Say you walk into a room and look around and think to yourself, "Ah, this room has no elephant in it!"
The absence of an elephant in that very room is an object of knowledge. It can be known by a valid mind that there is - in fact - no elephant in that room. Since the absence is an object of knowledge it can be said to exist. So how does it exist? In order to answer this, back up and look at how it was known.
The absence of an elephant in that room was known merely by conception and inference on the valid basis of failing to perceive any elephant in that room and depending upon the thought which knew it. It is not a real, essential or inherent absence. How can we know this with certainty? Because if the absence of an elephant were real, essential or inherent, then everyone walking into that room would know that absence and think to themselves, "Ah, this room has no elephant in it!" which plainly does not happen. Moreover, it would be impossible for someone to - at any of the three times - walk an elephant into that room. If someone were to walk an elephant into that room, then this would annihilate the absence. But inherent things cannot be annihilated otherwise they would depend upon something else. Moreover, the absence of that elephant - were it inherent - would not depend upon anything at all.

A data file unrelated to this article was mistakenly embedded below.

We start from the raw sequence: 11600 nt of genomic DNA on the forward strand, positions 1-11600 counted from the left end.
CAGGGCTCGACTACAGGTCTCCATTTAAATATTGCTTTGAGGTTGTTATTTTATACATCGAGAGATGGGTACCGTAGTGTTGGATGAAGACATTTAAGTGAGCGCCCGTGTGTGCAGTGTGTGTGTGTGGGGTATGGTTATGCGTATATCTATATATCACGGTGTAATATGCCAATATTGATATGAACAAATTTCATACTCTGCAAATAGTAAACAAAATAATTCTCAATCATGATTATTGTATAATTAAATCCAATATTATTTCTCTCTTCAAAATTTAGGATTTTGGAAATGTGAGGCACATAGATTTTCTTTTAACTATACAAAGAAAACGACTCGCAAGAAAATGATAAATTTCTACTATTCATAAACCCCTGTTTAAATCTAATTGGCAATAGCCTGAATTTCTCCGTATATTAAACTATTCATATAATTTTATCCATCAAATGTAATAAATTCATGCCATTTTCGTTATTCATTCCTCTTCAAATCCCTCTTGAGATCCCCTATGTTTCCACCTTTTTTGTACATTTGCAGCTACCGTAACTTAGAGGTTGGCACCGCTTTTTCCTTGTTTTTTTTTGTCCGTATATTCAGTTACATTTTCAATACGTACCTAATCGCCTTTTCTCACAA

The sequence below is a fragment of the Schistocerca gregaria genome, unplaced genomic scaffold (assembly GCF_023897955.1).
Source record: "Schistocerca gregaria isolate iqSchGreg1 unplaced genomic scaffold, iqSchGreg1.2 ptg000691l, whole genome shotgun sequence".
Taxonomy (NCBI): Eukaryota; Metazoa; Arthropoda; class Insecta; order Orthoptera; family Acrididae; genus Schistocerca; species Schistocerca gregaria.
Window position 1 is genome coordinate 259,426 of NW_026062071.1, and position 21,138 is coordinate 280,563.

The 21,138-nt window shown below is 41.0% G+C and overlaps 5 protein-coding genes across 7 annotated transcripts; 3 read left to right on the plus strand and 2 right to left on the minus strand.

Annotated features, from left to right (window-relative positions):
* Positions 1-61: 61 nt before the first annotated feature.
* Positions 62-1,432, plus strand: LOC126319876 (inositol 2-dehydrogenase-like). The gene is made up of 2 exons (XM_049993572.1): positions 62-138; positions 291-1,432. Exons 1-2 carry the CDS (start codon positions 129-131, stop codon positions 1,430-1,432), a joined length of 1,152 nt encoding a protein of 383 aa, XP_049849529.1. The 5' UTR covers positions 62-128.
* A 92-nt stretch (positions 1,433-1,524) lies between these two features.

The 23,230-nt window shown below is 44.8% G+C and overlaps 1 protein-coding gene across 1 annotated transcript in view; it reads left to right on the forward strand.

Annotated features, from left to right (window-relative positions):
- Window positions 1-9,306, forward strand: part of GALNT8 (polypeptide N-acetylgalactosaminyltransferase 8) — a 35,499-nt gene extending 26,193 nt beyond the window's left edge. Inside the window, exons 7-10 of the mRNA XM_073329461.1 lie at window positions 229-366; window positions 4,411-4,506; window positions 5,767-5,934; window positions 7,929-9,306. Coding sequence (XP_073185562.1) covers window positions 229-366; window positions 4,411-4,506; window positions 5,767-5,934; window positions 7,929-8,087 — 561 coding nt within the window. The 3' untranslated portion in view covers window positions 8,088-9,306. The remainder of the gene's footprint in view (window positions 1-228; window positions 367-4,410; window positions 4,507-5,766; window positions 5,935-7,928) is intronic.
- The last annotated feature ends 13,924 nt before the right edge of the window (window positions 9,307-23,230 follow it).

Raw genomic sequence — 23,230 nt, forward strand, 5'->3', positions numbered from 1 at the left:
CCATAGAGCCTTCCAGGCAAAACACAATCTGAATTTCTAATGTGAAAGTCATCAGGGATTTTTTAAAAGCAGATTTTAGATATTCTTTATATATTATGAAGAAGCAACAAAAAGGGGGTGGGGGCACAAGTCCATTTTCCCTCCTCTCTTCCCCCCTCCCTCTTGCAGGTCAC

No, the absence of an elephant in that room exists conceptually, dependently, relatively, in an illusory-like way without even a shred of inherent existence at all. In the same way, were someone to walk an elephant into that room, then that elephant would exist conceptually, dependently, relatively, in an illusory-like way without even a shred of inherent existence at all as would the "absence of the absence of an elephant."
This refutes real Abhava along the lines of what Dharmakirti might employ and is in agreement with Madhyamaka's like Nagarjuna. However, Dharmakirti was not a self-identified Madhyamaka per se and had some apparent disagreement with other points of doctrine, but on this point I think they agree.
If you are talking about Apoha, well that is related but different. That is getting into the epistemology of how nominal things are known from real and inherent - but unconceivable - entities. The upshot is that Madhayamaka's like Nagarjuna had apparent disagreement with Dharmakirti on this point in so far as Madhyamaka's like Nagarjuna did not think that anything at all was real or inherent even if inconceivable.
Hope this helps!